In this case the defendant (Yancey) was a passenger in a vehicle that was stopped by the Rock Island Police when the officers recognized the driver as a person with an outstanding warrant. The officers recognized Yancey from previous encounters and a “contact sheet” where he was listed as dangerous. During the stop Yancey repeatedly asked if he could leave and appeared nervous. Yancey did not answer when directly asked if he was carrying a weapon. Given his history and his actions during the stop, an officer decided to frisk Yancey, at which point Yancey fled. The officers tackled him and cuffed him and then saw a firearm in his waistband.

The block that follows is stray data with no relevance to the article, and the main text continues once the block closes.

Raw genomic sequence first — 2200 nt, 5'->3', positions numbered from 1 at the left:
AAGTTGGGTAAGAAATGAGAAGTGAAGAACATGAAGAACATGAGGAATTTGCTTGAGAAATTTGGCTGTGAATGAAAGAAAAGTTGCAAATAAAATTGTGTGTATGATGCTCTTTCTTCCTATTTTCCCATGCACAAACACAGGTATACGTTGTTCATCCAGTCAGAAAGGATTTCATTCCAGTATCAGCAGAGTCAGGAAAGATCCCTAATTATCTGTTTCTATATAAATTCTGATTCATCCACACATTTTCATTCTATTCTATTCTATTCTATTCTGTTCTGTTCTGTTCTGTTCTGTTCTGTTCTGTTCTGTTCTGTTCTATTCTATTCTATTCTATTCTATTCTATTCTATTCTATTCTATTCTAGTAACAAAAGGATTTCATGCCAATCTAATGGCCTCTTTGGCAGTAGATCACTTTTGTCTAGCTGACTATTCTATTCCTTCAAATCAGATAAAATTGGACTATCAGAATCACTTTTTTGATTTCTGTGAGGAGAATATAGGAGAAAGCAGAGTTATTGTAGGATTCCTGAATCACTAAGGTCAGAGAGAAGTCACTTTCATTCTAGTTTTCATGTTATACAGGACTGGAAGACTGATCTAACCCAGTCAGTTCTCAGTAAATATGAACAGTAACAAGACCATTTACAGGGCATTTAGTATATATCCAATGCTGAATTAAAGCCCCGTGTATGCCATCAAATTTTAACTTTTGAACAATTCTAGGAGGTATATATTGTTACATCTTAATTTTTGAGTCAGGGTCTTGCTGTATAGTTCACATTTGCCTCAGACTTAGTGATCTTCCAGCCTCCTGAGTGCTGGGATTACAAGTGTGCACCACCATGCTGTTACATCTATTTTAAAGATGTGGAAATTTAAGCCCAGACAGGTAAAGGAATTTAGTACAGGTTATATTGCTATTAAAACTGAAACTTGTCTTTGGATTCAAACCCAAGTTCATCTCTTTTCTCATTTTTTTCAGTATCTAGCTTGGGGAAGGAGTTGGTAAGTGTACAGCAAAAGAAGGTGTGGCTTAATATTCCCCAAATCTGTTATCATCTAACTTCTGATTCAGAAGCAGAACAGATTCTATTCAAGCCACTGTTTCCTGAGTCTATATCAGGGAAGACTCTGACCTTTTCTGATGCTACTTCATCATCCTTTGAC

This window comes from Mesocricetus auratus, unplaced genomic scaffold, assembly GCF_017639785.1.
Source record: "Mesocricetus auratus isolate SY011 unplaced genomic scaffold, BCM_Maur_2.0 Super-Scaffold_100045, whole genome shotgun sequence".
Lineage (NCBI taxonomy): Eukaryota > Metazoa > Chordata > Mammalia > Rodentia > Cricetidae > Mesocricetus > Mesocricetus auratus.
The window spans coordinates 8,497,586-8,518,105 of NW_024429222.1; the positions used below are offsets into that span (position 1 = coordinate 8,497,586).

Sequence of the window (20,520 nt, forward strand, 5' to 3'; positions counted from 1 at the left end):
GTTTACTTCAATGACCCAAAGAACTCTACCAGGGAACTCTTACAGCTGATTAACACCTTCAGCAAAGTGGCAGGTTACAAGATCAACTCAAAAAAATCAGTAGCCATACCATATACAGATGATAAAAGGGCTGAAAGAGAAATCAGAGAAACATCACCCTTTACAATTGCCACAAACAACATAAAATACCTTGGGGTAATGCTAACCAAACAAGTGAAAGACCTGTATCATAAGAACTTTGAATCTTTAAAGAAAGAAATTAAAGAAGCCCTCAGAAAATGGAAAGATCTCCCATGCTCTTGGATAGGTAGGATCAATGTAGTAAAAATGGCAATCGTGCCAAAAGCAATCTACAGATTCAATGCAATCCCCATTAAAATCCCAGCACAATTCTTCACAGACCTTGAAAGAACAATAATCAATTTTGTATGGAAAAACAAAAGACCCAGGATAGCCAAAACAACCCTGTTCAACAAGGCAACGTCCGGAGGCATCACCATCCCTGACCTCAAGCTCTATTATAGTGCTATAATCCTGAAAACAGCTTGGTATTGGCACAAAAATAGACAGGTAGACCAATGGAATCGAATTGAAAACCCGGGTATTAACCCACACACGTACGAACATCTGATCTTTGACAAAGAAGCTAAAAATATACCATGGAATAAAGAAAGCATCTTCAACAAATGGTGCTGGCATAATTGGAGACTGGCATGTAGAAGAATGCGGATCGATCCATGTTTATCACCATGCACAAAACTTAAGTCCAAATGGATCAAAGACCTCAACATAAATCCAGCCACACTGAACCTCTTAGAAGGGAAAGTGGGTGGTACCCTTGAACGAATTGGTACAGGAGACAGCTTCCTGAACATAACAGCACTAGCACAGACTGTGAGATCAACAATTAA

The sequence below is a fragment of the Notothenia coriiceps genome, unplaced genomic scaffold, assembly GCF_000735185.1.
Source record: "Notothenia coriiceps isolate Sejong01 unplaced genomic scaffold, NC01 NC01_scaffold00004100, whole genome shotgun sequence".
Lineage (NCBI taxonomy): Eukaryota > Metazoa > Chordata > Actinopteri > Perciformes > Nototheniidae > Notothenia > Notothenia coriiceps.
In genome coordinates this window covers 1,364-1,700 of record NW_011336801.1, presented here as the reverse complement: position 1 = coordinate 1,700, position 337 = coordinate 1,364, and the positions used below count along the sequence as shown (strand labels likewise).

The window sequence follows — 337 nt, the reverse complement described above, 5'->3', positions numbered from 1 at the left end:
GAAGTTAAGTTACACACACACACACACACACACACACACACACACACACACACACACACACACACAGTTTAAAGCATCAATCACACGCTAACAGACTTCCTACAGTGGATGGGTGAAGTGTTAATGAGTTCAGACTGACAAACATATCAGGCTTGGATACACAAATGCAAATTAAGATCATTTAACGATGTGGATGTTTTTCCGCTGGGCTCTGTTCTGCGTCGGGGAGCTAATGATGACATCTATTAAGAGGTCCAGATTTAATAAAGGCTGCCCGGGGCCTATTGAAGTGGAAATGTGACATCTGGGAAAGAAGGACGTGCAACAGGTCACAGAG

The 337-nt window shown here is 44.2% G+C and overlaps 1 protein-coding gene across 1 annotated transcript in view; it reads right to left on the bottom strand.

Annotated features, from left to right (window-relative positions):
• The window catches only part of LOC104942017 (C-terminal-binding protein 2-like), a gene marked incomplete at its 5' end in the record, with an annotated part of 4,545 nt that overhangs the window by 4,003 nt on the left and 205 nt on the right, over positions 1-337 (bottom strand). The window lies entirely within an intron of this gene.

The government charged Yancey with possession of a firearm by a felon in violation of 18 U.S.C. §§ 922(g)(1) and 924(a)(2). He moved to suppress the gun and any statements he made to law enforcement, arguing the officers lacked probable cause to seize him and lacked reasonable suspicion to pat him down for weapons. The Seventh Circuit did not agree. First, the court noted that they did not need to answer the second issue (Terry Frisk) because Yancey fled before the officer could pat him down. As to the issue of the initial seizure of Yancey, the court first noted that an officer “may order passengers to get out of the car pending completion of the stop.” (Citing Maryland v. Wilson, 519 U.S. 408, 415 (1997)) The court then noted there were unresolved matters related to the arrest of the driver during the encounter with Yancey. Accordingly, the stop was not unlawfully extended and there was no Rodriguez violation.

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